Some of us (myself included) can't imagine starting the day without a cup (or three) of coffee. Not only is it part of our daily routine, but it also just makes us feel good — awake, of course, and a little sharper, a little more "on."
But like all things that seem too good to be true, our sweet, sweet bean juice may come with a few cons.
Namely: Caffeine is a drug. Like many drugs, it's addictive. It has the power to change your brain chemicals, especially dopamine, which can boost alertness and concentration, says Robert Graham, MD, co-founder of FRESH Med, an integrative health practice in New York City.
What's more, you can build up a tolerance to caffeine, so eventually, it'll take increasing amounts to boost your energy. And if you take in too much, you can experience side effects, including insomnia, anxiety, acid reflux, and irregular heartbeats. (Side note: People metabolise caffeine at different rates, studies indicate, so "too much" means something different for everyone.)
The energising substance also has its perks (besides, um, energy). It can lower blood pressure, improve digestion, ease headaches, and even reduce the risk of diabetes, says Graham. Still, if you can't function without it, it's worth taking a break to reset your tolerance — or get off the stuff altogether, for good.
We asked Dr G for advice on breaking the habit, and he said his strategies could help even the most die-hard java addicts get off the drip pretty painlessly. Here are some tips.
Don't quit cold turkey.
Seriously — just don't. Unless a doctor specifically says you need to stop consuming caffeine STAT, this isn't the best option. If you're a heavy-ish drinker who's ever been separated from your daily rocket fuel, you might know why. Suddenly cutting yourself off can trigger withdrawal symptoms. That can include headaches, fatigue, irritability, focus issues, and brain fog, Dr Graham says. Some people even feel like they have the flu.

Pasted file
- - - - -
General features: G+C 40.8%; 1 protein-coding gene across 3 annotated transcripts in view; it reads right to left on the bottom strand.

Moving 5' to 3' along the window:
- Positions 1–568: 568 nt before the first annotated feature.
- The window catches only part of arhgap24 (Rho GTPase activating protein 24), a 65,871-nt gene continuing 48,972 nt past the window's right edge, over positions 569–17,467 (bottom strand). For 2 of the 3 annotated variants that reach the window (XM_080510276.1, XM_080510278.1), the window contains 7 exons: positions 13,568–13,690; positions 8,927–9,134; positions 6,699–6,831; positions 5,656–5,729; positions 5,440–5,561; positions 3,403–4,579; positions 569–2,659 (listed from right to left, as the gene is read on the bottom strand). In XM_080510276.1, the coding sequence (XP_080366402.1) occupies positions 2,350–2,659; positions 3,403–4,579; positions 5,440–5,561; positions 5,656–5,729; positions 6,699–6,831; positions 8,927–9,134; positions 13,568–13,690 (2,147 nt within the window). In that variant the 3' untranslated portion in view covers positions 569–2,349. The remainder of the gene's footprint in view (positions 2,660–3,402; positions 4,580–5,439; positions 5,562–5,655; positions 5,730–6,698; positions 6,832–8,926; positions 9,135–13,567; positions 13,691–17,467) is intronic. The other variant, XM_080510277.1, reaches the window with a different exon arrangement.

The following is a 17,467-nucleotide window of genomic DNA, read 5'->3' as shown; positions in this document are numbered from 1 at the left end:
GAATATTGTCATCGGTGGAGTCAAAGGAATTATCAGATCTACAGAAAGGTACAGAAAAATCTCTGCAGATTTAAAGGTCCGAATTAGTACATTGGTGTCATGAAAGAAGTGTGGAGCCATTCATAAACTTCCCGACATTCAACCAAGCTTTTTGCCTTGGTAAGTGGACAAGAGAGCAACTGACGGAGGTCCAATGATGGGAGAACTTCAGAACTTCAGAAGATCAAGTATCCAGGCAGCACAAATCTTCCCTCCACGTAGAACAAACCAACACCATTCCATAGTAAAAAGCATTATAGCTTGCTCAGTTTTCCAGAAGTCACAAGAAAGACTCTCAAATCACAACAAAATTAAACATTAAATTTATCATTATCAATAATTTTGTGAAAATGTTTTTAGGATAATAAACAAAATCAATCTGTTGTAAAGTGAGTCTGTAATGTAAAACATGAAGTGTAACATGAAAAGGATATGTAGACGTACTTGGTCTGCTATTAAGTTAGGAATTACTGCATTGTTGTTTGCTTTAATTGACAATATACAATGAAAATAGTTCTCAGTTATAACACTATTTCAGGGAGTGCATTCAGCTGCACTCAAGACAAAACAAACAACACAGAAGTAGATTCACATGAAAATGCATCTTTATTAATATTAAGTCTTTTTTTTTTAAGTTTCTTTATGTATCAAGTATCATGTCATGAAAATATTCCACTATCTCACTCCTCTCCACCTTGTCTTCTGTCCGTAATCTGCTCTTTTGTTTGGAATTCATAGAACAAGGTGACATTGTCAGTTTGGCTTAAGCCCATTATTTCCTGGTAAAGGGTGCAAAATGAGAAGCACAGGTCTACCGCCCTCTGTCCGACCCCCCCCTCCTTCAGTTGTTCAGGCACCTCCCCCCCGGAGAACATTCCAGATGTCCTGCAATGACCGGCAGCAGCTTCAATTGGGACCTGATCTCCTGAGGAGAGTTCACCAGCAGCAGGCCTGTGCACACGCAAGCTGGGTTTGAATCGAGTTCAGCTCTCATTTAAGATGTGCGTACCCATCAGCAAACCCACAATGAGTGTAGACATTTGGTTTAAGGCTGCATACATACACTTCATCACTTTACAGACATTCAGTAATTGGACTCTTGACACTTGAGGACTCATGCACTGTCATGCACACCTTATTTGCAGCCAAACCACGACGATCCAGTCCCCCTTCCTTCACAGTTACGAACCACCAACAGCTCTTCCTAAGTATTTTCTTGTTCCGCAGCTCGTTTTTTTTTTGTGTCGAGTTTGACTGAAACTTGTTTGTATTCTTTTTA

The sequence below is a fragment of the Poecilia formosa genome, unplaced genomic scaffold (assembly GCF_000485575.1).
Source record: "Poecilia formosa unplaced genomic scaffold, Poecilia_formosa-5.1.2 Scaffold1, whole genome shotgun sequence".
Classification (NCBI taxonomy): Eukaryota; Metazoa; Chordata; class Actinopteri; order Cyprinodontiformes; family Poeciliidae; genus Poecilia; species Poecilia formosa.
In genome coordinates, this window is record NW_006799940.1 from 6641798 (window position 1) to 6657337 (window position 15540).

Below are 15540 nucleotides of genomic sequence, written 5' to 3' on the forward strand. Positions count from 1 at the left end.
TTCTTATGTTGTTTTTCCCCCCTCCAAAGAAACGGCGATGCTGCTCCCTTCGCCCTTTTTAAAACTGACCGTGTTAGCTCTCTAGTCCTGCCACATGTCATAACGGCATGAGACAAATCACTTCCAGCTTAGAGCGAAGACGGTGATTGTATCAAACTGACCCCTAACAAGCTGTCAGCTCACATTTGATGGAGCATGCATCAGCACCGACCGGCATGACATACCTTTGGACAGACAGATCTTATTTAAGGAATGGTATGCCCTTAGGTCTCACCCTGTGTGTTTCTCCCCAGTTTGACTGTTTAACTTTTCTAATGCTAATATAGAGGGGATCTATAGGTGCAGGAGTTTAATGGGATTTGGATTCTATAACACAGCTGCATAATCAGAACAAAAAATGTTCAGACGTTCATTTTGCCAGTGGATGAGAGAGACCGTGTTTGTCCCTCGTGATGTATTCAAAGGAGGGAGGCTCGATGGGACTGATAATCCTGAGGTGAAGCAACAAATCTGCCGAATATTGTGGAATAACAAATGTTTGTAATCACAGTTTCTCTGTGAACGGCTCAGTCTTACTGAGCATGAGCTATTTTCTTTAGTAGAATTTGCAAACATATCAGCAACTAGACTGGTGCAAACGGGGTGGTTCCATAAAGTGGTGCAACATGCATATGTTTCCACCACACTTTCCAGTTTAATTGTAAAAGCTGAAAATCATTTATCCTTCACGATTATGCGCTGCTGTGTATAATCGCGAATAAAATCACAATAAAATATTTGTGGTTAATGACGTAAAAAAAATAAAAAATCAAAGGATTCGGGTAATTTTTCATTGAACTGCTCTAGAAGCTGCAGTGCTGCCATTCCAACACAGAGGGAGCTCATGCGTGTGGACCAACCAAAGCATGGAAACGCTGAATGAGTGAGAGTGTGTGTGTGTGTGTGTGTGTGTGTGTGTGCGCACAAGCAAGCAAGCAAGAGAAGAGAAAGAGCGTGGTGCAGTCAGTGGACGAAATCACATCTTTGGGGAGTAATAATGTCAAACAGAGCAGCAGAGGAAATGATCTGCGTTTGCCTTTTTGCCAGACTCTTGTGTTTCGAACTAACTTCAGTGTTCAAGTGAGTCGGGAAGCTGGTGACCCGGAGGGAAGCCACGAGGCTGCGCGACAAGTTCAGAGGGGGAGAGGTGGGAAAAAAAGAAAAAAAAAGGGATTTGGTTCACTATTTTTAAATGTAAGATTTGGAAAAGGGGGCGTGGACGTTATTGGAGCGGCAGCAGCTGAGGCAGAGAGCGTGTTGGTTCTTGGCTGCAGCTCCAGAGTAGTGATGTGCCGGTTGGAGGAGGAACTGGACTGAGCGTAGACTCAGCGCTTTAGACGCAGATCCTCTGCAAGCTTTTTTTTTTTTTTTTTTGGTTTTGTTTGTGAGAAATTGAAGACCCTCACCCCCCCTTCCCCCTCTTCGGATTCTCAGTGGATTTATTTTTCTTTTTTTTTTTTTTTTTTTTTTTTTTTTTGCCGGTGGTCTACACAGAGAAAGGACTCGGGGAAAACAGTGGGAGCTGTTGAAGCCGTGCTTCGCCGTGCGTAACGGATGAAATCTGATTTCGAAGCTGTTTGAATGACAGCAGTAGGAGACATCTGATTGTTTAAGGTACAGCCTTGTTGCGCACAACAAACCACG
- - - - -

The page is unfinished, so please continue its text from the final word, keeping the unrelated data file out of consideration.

Like, way slower than you might think. Dr Graham's timeline for kicking caffeine to the curb is around four weeks — plenty long enough to minimise your caffeine withdrawal.
Say you usually drink three cups of coffee (and/or soda) a day. On week one, drink two cups, plus a splash more. Week two, a little less than two full cups. And so on, until — voilà! — you're no longer consuming any at all.
Get really into tea.
Join the thriving community of tea obsessives. Start getting really, really into small-batch brands. Build a collection of teapots, even though you only ever really use an electric kettle. Look down your nose at people who microwave tea water.
Or, you know, just pick up a box of whatever tea looks good at the supermarket, suggests Dr Graham. Many teas, especially herbal teas, contain little or no caffeine, making them a great option when trying to wean yourself off.
Incorporate a low or no-caf tea into your cutting back plan. Instead of just pouring yourself less coffee, start by replacing half of your usual intake with tea. Then keep adding more tea, and less coffee. You can also brew some to replace your usual Diet Coke fix.
You may be consuming fewer cups of the "real stuff", but if you find yourself missing the taste of coffee, feel free to replace every drop you give up with decaf, Dr Graham says.
If most of your daily caffeine is coming from soda, plenty of brands offer stimulant-free substitutes for your favourite flavours.
Work in some morning exercise.
One of the main reasons people like to load up on caffeine is for the energy boost. But do you know what else gives you energy in the a.m.? Getting moving.
No matter what you do as part of your morning routine, whether it's going for a run, finishing a relaxing yoga flow, or just doing a few jumping jacks, getting your dopamine pumping is a great way to start your day.
Get enough sleep.
Nothing is going to make you crave a cup of coffee like a rough night's sleep. So at least during the weaning off period, it's especially important for you to focus more on catching the right amount of ZZZs. Dr Graham suggests hitting the hay earlier than usual to make sure you clock in around seven to eight hours of sleep each night.